[INSIGHT]It Was More Like 'Give First, Give Later'Concession is a virtue in human relationships and sometimes in international relations. Easing confrontations through conciliatory gestures can win praise from the international community, but such praise does not necessarily advance long-term national goals. Unilateral concessions and a conciliatory posture can hurt national interests badly.
At the Korea-Japan Forum last year, a ruling party lawmaker explained the basis of President Kim Dae-jung's sunshine policy toward North Korea and its reconciliation diplomacy toward Japan in the words, "giving first and taking later." Of course, diplomacy is basically about give and take. The problem is Mr. Kim's reconciliatory policies toward North Korea and Japan do not involve simultaneous reciprocity.
North Korea and Japan escape pressure if Seoul gives first and does not ask for something in return, even if outsiders are moved by the unilateral generosity and broad-minded statesmanship. It would be welcomed in some domestic circles as well, because it brings the expectation that a tense situation may be easing. We recall, for example, how well last year's North-South Joint Communique and the 1998 Joint Declaration on Korea-Japan Partnership in the 21st Century were received domestically and internationally.
Had we received something later for our unilateral concessions, support of the policies would have grown. The question is whether "giving first" is followed by "taking later" in a bearable period of time. The engagement policy toward North Korea is about winning peace in return for economic aid, but many people think we have only been giving to North Korea in return for nothing. Of course Seoul and Pyongyang can claim some successes. There have been a few reunions of separated families, confirmation of the whereabouts of relatives, an exchange of letters, Mount Kumkang tours and a huge increase in personnel and cultural exchanges between North and South Korea.
But the arguments are becoming less and less persuasive as North Korea's mood toward South Korea chilled even before the two sides started talking about establishing a peace system on the Korean Peninsula. In a nutshell, I don't think that the "give first and take later" approach to North Korea is working, despite what the Kim administration contends. When it comes to a conciliatory policy toward Japan, even the basis for the "give first," leaving the "take later" aside, seems to be collapsing. President Kim took the initiative to open our market to Japanese popular culture, and he contends that the Japanese do indeed understand why their portrayal of their modern history has been a weighty burden on Korea-Japan relations. The initiatives accommodated long-cherished Japanese goals at one stroke. Korea expected closer Korea-Japan relations and more cooperation in various fields. President Kim's popularity skyrocketed in Japan and the bilateral relationship improved markedly.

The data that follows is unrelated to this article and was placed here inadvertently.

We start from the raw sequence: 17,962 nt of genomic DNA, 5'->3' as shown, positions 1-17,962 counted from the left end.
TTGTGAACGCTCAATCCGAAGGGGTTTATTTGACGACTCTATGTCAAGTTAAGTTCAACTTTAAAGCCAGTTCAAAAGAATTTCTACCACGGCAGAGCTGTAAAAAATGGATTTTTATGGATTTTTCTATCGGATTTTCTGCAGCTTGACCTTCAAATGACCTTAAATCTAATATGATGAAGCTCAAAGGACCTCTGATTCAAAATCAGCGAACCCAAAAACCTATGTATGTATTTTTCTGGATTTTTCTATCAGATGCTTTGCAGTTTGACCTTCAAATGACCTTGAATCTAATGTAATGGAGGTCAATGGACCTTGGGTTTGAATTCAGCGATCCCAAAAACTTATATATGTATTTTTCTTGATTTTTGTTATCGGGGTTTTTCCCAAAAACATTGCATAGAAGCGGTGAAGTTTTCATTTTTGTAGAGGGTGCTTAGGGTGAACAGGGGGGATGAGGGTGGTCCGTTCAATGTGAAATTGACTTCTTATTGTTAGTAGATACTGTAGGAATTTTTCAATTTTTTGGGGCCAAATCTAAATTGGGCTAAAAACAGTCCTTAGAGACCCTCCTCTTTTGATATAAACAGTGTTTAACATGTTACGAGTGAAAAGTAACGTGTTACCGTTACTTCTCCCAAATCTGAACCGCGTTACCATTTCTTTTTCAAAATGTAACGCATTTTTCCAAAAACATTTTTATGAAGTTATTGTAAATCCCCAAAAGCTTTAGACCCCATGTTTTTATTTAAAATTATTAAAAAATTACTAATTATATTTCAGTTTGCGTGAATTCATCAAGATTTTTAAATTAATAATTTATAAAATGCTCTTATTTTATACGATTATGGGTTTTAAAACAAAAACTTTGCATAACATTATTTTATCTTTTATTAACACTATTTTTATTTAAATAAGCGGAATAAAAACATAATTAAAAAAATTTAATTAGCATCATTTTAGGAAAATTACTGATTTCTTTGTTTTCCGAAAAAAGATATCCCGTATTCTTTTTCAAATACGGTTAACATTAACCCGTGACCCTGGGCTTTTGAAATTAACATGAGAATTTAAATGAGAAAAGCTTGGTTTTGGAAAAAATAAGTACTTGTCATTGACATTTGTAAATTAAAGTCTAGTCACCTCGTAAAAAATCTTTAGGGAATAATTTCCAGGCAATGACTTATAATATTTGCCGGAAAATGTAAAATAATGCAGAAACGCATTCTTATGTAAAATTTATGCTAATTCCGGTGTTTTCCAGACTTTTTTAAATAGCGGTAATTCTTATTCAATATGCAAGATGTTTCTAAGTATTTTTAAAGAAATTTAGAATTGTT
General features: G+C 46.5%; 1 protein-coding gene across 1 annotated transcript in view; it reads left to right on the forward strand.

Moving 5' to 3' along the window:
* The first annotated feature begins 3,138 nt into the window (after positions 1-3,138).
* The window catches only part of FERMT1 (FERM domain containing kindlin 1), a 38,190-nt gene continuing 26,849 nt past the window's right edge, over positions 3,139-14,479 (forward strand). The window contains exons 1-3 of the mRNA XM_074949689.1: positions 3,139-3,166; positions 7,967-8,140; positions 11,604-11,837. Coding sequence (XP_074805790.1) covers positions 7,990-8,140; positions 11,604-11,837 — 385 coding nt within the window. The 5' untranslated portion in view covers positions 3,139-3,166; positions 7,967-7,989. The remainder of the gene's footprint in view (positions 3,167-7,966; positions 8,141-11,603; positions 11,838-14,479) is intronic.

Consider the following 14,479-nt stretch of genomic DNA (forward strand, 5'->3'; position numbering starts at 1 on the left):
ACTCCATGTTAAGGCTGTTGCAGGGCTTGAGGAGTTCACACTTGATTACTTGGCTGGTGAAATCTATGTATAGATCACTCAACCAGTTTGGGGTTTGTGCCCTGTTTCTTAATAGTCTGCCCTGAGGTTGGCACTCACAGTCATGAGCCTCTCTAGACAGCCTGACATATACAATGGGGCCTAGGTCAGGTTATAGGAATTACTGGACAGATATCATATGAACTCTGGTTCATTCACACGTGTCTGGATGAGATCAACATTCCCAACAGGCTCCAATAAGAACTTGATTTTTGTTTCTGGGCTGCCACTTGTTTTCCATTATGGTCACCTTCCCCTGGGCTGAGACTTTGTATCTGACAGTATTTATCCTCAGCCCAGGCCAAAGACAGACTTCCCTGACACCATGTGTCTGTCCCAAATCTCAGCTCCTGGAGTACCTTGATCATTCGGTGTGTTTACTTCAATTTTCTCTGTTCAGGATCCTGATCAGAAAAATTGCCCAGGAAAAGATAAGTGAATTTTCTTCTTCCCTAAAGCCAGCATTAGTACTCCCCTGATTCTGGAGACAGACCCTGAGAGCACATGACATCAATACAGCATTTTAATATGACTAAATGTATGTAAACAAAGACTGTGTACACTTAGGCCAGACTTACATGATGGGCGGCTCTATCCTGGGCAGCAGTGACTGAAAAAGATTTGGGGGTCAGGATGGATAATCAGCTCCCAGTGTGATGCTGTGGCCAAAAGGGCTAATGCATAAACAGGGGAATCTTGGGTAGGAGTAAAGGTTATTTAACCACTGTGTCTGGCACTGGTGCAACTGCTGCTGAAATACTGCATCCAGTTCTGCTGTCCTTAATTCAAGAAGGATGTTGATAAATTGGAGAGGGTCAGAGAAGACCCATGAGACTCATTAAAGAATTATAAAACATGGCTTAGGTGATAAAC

But with the Japanese government's approval of new militaristic history textbooks, the basis for President Kim's positive evaluation of Japanese historical understanding crumbled. We engaged in wishful thinking. In retrospect, our concessions damaged our ability to respond to the recurrence of the textbook issue; We have to take up again the issue of Japanese historical understanding, which Mr. Kim thought he had put to rest in 1998. President Kim's positive evaluation of Japan was far-fetched from the beginning. Even while he was giving indulgences for the historical sins of the Japanese, movements to inspire a nationalistic value system in Japanese history teaching were expanding among conservative politicians of Japan's ruling Liberal Democratic Party and members of right wing groups. This nationalistic impulse resulted in the textbooks written by the "Japan Society for Textbook Reform" recently approved by Japanese government.
Through my participation in a Korea-Japan history study committee in 1998 and 1999, I saw that the historical view described in the new textbooks belongs to a minority group of history scholars in Japan. At the same time, however, I came to the conclusion that Japanese society had no power or will to stop their publication.
Even if Seoul belatedly called home our ambassador and ask the Japanese government formally to revise the textbooks, I doubt there will be any short-term change. So with Japan as with Pyongyang, we see a failure of the "give first, take later" policy. What else can we do but withdraw the "give first"? We have to start over, withdraw our position that Japan understands the issue, and freeze the scheduled market opening to Japanese popular culture. We also have to strengthen our occupation of Tokdo Island, where our actions have been extremely restrained. In other words, we have to review all possible means to put pressure on Japan to induce them to revise the textbooks. National security and diplomacy can not be victims of vague expectations and emotion. They must be grounded in reality and implemented through strict verification and reciprocity.
The writer is a senior columnist of the JoongAng Ilbo.
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